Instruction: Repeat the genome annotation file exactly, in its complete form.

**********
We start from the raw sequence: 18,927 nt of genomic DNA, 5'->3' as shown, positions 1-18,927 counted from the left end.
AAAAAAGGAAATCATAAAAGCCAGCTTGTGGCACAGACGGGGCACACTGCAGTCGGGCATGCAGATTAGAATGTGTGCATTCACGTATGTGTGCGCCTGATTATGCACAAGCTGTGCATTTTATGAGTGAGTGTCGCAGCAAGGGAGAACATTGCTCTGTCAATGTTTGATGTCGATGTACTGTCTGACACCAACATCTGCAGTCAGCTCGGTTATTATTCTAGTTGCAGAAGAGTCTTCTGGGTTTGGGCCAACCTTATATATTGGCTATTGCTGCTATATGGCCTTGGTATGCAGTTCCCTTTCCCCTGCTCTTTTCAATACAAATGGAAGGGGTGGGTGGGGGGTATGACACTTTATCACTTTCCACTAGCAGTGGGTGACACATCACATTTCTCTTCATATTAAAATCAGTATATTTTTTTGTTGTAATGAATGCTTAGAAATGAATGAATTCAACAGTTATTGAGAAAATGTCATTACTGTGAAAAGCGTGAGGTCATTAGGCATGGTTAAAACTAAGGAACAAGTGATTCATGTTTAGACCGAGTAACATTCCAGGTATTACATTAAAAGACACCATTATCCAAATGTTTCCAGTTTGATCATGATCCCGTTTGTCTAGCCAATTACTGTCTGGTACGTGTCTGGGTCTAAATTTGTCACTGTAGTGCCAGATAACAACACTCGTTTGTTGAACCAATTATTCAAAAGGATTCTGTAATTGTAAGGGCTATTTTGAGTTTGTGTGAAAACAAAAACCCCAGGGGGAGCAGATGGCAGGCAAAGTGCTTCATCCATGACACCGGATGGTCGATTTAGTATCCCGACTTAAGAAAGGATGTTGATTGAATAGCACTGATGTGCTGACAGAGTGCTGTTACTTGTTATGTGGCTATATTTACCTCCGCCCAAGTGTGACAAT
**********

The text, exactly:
We start from the raw sequence: 18,927 nt of genomic DNA, 5'->3' as shown, positions 1-18,927 counted from the left end.
AAAAAAGGAAATCATAAAAGCCAGCTTGTGGCACAGACGGGGCACACTGCAGTCGGGCATGCAGATTAGAATGTGTGCATTCACGTATGTGTGCGCCTGATTATGCACAAGCTGTGCATTTTATGAGTGAGTGTCGCAGCAAGGGAGAACATTGCTCTGTCAATGTTTGATGTCGATGTACTGTCTGACACCAACATCTGCAGTCAGCTCGGTTATTATTCTAGTTGCAGAAGAGTCTTCTGGGTTTGGGCCAACCTTATATATTGGCTATTGCTGCTATATGGCCTTGGTATGCAGTTCCCTTTCCCCTGCTCTTTTCAATACAAATGGAAGGGGTGGGTGGGGGGTATGACACTTTATCACTTTCCACTAGCAGTGGGTGACACATCACATTTCTCTTCATATTAAAATCAGTATATTTTTTTGTTGTAATGAATGCTTAGAAATGAATGAATTCAACAGTTATTGAGAAAATGTCATTACTGTGAAAAGCGTGAGGTCATTAGGCATGGTTAAAACTAAGGAACAAGTGATTCATGTTTAGACCGAGTAACATTCCAGGTATTACATTAAAAGACACCATTATCCAAATGTTTCCAGTTTGATCATGATCCCGTTTGTCTAGCCAATTACTGTCTGGTACGTGTCTGGGTCTAAATTTGTCACTGTAGTGCCAGATAACAACACTCGTTTGTTGAACCAATTATTCAAAAGGATTCTGTAATTGTAAGGGCTATTTTGAGTTTGTGTGAAAACAAAAACCCCAGGGGGAGCAGATGGCAGGCAAAGTGCTTCATCCATGACACCGGATGGTCGATTTAGTATCCCGACTTAAGAAAGGATGTTGATTGAATAGCACTGATGTGCTGACAGAGTGCTGTTACTTGTTATGTGGCTATATTTACCTCCGCCCAAGTGTGACAAT